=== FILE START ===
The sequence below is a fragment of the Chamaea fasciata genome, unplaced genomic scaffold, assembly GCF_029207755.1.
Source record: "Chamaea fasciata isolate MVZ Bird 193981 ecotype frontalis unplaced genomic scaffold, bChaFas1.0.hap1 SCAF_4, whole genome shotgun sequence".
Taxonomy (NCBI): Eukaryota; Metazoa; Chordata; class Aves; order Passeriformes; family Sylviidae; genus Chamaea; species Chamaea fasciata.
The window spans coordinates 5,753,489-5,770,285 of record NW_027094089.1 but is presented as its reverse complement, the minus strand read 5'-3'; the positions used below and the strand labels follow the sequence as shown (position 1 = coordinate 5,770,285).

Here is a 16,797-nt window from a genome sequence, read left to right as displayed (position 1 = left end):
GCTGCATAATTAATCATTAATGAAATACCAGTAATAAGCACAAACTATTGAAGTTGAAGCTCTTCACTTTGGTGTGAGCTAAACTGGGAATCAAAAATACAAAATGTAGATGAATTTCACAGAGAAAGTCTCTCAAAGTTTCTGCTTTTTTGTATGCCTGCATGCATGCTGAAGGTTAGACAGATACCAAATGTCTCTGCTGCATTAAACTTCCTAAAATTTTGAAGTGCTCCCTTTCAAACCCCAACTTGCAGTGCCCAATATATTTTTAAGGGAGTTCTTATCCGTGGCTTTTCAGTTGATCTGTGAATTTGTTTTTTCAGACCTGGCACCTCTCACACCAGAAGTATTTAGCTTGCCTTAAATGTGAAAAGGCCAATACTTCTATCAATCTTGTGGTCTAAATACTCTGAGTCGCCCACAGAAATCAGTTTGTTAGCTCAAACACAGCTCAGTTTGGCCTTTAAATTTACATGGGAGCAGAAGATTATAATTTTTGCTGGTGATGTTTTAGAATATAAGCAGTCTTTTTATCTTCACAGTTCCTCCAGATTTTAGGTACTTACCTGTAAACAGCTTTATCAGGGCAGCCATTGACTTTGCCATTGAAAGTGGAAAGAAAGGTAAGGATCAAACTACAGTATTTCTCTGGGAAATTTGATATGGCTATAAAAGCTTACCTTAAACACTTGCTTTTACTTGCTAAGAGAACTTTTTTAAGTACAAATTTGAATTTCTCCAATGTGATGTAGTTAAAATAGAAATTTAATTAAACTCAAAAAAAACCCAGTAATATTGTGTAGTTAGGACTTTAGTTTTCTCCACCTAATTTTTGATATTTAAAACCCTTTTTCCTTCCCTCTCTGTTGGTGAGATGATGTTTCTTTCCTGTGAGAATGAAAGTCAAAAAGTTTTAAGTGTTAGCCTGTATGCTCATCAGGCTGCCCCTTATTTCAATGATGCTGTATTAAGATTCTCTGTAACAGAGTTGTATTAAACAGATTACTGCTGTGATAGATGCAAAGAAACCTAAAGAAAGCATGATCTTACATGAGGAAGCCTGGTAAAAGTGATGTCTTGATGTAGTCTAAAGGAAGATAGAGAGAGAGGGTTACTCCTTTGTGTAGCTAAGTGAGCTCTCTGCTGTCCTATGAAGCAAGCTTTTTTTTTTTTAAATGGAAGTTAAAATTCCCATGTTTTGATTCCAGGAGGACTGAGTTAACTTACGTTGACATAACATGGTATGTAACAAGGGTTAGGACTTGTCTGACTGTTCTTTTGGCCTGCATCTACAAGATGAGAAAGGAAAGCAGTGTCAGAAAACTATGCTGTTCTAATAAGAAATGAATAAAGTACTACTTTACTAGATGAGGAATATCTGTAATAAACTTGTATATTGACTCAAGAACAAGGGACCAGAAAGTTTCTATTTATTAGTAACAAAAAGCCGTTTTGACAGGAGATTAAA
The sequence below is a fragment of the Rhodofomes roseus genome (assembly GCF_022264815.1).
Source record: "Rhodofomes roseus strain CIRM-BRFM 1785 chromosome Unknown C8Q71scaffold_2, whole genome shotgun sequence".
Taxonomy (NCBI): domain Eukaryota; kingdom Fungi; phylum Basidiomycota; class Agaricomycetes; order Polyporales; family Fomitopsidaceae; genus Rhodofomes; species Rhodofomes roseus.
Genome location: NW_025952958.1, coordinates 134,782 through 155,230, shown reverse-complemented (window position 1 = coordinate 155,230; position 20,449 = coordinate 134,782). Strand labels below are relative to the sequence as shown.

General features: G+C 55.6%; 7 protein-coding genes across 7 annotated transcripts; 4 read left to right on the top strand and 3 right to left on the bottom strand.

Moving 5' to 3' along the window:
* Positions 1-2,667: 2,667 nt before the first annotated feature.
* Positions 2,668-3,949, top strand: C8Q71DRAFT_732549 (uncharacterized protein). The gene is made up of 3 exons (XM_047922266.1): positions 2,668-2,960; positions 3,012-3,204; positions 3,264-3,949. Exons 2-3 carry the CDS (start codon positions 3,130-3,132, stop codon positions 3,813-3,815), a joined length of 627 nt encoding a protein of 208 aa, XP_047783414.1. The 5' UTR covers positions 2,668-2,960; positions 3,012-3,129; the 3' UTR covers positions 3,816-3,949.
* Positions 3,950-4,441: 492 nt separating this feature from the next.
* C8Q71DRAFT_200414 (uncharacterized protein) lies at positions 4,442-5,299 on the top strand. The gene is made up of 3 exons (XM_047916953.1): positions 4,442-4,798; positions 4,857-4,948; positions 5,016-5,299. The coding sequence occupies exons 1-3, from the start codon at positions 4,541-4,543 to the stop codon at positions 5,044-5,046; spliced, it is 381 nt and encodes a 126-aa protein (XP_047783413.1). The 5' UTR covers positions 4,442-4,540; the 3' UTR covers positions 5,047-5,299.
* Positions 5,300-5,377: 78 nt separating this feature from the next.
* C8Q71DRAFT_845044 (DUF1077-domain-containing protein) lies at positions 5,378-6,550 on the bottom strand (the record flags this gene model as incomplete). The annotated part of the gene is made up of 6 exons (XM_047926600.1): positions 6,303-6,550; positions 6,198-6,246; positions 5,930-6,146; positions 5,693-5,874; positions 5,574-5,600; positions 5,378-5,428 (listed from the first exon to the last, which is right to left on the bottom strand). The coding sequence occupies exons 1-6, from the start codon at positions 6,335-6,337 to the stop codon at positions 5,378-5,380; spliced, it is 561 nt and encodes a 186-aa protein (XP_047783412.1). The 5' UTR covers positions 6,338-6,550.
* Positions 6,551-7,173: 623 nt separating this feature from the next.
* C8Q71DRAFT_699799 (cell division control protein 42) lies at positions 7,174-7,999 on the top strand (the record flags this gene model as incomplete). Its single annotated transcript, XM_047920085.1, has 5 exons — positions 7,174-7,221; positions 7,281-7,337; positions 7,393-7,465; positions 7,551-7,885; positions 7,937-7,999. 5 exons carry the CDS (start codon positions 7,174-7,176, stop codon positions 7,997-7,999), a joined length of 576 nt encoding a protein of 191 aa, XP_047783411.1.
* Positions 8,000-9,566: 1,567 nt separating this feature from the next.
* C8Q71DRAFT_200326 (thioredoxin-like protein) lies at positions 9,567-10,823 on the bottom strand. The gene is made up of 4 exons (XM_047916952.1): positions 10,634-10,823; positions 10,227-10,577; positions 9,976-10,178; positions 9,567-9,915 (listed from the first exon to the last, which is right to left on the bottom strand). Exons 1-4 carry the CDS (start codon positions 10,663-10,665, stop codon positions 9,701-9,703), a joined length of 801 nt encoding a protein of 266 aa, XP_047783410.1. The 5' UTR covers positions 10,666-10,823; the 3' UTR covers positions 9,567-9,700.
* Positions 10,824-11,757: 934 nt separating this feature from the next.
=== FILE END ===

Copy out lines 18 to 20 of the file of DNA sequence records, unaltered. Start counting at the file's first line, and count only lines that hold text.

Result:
* C8Q71DRAFT_845044 (DUF1077-domain-containing protein) lies at positions 5,378-6,550 on the bottom strand (the record flags this gene model as incomplete). The annotated part of the gene is made up of 6 exons (XM_047926600.1): positions 6,303-6,550; positions 6,198-6,246; positions 5,930-6,146; positions 5,693-5,874; positions 5,574-5,600; positions 5,378-5,428 (listed from the first exon to the last, which is right to left on the bottom strand). The coding sequence occupies exons 1-6, from the start codon at positions 6,335-6,337 to the stop codon at positions 5,378-5,380; spliced, it is 561 nt and encodes a 186-aa protein (XP_047783412.1). The 5' UTR covers positions 6,338-6,550.
* Positions 6,551-7,173: 623 nt separating this feature from the next.
* C8Q71DRAFT_699799 (cell division control protein 42) lies at positions 7,174-7,999 on the top strand (the record flags this gene model as incomplete). Its single annotated transcript, XM_047920085.1, has 5 exons — positions 7,174-7,221; positions 7,281-7,337; positions 7,393-7,465; positions 7,551-7,885; positions 7,937-7,999. 5 exons carry the CDS (start codon positions 7,174-7,176, stop codon positions 7,997-7,999), a joined length of 576 nt encoding a protein of 191 aa, XP_047783411.1.